JM: The Yukon is, literally, a very large area play, but not necessarily focused on one type of commodity or geologic setting the way it was at Lac de Gras. During the Lac de Gras rush, we were all looking for kimberlites and only one commodity, or, if we went to Labrador, nickel was the primary focus within a somewhat narrowly-defined district. In those cases, we were looking for a fairly specific type of geologic setting that hosted only one key commodity. In the Yukon, we have a vast array of geologic domains that are permissive for a range of deposit types and commodities: from large copper-gold porphyry systems to high-grade veins. There are also copper deposits that are very unique, such as the Minto deposits, which is not porphyry copper, but are more structurally controlled in south-central Yukon.
At the other end of the spectrum, we have a brand-new and exciting exploration model. Carlin-style gold replacement occurrences have been discovered that, until last year, were previously unrecognized in the Yukon. Also present, and sometimes forgotten, are world-class SEDEX (Pb/Zn) deposits and high-grade meso-thermal silver-rich veins. The Yukon also hosts significant intrusion-related gold deposits in the Dublin Gulch-Mayo area (and perhaps in the Dawson range south of the White Gold area). Nickel and PGM deposits are present as well as a past-producing gold heap leach mine. Yukon has the hallmarks of a very large area of interest that's woefully underexplored. The activity underway by a multitude of companies is sustainable for several years to come—likely much longer than Lac de Gras.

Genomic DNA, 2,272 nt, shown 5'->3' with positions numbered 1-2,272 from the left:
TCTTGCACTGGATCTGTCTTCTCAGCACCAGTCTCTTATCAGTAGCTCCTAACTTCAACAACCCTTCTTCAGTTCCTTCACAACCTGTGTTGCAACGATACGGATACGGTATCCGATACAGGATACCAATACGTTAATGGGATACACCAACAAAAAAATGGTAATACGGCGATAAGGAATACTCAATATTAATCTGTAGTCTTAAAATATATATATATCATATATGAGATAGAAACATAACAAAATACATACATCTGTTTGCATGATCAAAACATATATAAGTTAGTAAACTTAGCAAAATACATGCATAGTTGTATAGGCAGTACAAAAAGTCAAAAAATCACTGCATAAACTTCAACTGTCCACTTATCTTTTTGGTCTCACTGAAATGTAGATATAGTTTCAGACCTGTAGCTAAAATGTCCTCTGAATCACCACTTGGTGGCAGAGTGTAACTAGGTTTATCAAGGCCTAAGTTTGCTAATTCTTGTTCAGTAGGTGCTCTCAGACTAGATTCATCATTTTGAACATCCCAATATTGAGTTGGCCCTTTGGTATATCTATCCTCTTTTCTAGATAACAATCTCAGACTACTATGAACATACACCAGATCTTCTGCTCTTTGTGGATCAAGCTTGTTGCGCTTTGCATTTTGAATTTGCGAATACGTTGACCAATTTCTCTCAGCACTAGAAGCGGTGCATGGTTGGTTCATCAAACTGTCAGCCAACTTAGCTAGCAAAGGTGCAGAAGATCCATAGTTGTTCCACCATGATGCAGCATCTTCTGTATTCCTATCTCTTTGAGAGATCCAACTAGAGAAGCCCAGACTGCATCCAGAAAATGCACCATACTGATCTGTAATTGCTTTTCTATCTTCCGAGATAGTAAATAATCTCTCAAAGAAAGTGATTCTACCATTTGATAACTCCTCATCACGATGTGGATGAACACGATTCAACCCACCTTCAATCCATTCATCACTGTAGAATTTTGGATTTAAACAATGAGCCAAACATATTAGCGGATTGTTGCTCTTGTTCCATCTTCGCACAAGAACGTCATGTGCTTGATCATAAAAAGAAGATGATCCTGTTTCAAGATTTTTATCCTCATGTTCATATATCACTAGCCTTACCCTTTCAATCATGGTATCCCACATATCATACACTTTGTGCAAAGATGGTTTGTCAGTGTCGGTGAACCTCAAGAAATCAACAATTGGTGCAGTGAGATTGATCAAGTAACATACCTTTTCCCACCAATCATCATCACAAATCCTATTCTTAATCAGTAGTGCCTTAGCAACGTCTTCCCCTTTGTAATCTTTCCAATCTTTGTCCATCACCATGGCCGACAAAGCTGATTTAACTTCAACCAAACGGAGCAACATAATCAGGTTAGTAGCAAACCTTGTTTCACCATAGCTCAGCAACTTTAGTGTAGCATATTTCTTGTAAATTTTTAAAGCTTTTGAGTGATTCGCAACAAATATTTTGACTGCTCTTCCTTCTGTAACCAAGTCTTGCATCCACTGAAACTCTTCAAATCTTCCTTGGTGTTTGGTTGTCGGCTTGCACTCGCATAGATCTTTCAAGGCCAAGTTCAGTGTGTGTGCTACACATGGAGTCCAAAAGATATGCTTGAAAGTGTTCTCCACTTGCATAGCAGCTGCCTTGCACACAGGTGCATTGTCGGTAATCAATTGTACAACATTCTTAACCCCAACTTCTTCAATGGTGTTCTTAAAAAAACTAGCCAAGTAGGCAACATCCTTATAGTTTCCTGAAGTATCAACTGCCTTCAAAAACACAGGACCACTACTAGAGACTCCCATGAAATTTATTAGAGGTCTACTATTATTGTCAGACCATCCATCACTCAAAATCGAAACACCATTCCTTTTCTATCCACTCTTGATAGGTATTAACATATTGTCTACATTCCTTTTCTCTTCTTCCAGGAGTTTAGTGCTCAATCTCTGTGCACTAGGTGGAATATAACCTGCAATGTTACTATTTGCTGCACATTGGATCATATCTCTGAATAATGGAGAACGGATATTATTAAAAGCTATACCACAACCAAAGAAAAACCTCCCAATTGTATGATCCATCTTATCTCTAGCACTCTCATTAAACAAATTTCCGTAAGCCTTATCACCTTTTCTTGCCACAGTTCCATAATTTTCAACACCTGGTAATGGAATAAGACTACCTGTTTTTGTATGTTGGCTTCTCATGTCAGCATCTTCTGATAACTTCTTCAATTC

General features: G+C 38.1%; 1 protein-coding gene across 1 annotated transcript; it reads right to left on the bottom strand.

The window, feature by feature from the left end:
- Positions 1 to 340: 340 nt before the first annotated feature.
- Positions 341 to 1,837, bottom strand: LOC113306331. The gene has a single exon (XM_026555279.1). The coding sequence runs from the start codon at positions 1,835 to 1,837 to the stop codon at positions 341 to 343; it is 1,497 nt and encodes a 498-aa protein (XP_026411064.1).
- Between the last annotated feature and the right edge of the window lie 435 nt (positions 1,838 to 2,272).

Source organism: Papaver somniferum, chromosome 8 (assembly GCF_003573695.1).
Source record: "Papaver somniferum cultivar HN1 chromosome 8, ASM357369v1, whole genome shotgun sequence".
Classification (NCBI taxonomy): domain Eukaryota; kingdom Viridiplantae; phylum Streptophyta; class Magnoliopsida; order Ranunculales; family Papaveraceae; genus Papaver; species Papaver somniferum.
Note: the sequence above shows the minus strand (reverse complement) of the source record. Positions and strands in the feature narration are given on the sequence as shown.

TGR: Before we started the interview, you mentioned that if you were still an analyst, you'd be all over the Yukon. Why would you be so excited?
JM: We've had technical success with discovery. We've had corporate success in terms of one company being bought out by a major company at a very early stage. We've also had a tremendous number of companies and individuals moving into the territory, acquiring ground, doing basic prospecting. These developments have led to rapid advancement. I believe there will be additional exploration success and additional M&A activity—this all equates to multiple opportunities, given that combined exploration budgets this year are likely to be close to $200M compared to an estimated $160M spent on exploration in 2010.